What is the statue of limitations regarding criminally charging someone for threatening your life in New York?

Asked about 1 year ago - Ithaca, NY

What is the statue of limitations regarding criminally charging someone for threatening your life in New York?

# of years
and what circumstances would make them still remain as a danger to someone's life?

Attorney answers (5)

  1. Eric Edward Rothstein

    Contributor Level 20

    5

    Lawyers agree

    Answered . 2 years for a misdemeanor 5 for a felony.

    I am a former federal and State prosecutor and have been doing criminal defense work for over 17 years. I was... more
  2. Ernest DuBose

    Contributor Level 14

    4

    Lawyers agree

    Answered . 5 years for a felony. They are a danger if they are still threatening your life

  3. Joyce David

    Pro

    Contributor Level 3

    4

    Lawyers agree

    Answered . If it's a misdemeanor, the statute of limitations is two years. If it's a felony, it's five years.

  4. Stephen C. Cooper

    Contributor Level 19

    3

    Lawyers agree

    Answered . There is no specific statute for "threatening another life". The acts could be classified as a violation (harassment) a misdemeanor (menacing & aggravated harassment) or perhaps a felony if the threat was used to gain something (coercion or extortion). The statute of limitations for felonies (except Murder) is 5 years. The Statute of Limitations for a misdemeanor is 2 years.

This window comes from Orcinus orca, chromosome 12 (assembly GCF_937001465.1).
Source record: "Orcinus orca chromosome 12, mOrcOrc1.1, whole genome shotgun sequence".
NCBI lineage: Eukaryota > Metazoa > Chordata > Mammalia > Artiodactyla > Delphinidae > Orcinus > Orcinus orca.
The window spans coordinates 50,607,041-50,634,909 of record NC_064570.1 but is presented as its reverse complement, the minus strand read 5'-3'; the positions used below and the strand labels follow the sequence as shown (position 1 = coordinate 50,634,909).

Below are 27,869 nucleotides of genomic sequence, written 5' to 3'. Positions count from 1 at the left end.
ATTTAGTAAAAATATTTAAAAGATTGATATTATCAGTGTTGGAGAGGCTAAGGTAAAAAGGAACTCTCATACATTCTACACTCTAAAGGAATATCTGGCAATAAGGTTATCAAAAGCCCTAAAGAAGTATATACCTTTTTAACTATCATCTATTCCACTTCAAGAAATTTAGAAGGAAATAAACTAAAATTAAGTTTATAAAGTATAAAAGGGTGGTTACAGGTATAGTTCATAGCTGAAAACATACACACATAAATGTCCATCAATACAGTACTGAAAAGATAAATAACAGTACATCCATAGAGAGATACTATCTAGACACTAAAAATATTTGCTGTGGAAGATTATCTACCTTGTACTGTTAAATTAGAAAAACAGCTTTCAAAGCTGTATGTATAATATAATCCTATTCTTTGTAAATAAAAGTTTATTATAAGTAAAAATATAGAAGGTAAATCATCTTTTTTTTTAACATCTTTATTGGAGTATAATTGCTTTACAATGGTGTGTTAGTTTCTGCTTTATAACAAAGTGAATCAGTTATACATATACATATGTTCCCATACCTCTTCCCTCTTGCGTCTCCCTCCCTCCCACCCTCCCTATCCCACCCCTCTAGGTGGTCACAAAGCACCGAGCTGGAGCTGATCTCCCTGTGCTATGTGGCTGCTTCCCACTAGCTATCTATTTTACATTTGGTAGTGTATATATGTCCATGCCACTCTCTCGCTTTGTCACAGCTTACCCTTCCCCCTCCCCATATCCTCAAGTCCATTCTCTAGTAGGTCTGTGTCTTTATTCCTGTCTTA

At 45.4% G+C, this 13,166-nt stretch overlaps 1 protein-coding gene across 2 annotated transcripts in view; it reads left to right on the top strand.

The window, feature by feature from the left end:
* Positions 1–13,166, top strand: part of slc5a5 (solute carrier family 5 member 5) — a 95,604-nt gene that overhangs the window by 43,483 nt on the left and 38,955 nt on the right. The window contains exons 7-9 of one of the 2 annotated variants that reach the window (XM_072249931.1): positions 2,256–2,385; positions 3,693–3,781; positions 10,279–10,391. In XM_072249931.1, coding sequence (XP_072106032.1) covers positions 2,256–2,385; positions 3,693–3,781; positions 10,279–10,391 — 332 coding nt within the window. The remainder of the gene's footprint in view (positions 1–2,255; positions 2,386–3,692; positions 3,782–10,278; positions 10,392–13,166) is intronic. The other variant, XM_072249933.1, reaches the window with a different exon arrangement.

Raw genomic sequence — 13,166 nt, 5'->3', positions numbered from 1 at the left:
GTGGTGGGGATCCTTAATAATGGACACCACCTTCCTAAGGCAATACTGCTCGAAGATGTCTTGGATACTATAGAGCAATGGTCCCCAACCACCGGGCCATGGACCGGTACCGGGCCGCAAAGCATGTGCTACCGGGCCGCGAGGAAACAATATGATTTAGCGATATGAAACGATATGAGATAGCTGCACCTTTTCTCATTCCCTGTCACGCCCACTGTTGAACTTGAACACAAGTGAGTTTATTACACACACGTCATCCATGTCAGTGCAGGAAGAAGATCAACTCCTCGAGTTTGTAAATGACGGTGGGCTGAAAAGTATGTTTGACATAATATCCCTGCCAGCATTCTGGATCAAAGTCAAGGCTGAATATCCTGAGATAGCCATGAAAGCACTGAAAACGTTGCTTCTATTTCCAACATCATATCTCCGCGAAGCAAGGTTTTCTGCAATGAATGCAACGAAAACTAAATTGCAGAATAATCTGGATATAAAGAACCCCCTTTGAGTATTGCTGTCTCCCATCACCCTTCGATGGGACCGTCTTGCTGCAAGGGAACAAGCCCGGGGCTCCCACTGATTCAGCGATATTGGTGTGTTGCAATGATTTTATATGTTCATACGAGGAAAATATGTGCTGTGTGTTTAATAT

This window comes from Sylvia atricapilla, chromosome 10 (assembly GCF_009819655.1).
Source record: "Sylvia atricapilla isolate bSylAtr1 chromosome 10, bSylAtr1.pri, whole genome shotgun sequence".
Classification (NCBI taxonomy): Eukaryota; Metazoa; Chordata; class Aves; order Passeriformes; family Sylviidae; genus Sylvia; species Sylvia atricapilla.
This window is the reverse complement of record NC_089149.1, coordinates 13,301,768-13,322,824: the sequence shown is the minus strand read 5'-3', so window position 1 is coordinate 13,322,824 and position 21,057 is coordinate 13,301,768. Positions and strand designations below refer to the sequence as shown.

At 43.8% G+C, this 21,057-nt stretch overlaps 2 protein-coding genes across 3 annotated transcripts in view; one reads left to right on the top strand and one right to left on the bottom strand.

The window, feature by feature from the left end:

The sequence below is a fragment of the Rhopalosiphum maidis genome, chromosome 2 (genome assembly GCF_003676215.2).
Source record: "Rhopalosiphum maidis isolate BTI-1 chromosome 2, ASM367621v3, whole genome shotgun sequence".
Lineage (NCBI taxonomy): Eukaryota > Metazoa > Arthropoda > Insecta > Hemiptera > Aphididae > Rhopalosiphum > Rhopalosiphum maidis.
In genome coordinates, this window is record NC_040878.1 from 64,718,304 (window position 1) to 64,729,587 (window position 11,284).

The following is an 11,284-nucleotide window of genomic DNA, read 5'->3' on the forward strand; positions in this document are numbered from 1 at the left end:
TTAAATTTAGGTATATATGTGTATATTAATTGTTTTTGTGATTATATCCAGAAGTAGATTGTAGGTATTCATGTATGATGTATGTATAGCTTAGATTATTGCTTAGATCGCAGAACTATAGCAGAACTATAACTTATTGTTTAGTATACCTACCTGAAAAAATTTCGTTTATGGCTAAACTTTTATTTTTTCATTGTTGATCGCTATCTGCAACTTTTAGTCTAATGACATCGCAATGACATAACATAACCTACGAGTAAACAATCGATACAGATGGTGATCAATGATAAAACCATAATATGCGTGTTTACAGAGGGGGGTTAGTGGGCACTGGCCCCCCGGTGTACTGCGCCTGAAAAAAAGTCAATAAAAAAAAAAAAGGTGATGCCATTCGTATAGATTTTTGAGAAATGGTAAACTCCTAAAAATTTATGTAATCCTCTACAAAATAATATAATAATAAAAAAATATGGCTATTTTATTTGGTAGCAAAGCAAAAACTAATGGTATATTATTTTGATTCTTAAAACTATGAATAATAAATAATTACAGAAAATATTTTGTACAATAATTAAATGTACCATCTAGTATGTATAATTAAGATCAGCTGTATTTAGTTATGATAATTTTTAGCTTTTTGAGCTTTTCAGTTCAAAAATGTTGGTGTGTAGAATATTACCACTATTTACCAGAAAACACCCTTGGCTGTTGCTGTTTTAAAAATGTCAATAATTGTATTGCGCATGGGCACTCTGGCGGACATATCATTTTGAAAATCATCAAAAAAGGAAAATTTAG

5. Stephen F Wallace

    Contributor Level 19

    3

    Lawyers agree

    Answered . Under 18 USC § 3282 a Grand Jury must issue a Federal indictment within five (5) years after the defendant committed the offense.

Related Topics

Criminal defense

Criminal law establishes the classifications of crimes, how guilt or innocence is determined, and the types of punishment or rehabilitation that may be imposed.

Criminal charges

Criminal charges are formal accusations in court that someone has committed a crime. Criminal charges have many classifications and degrees of severity.

Can't find what you're looking for? Ask a Lawyer

Get free answers from experienced attorneys.

 

Ask now

23,770 answers this week

2,905 attorneys answering

Ask a Lawyer

Get answers from top-rated lawyers.

  • It's FREE
  • It's easy
  • It's anonymous

23,770 answers this week

2,905 attorneys answering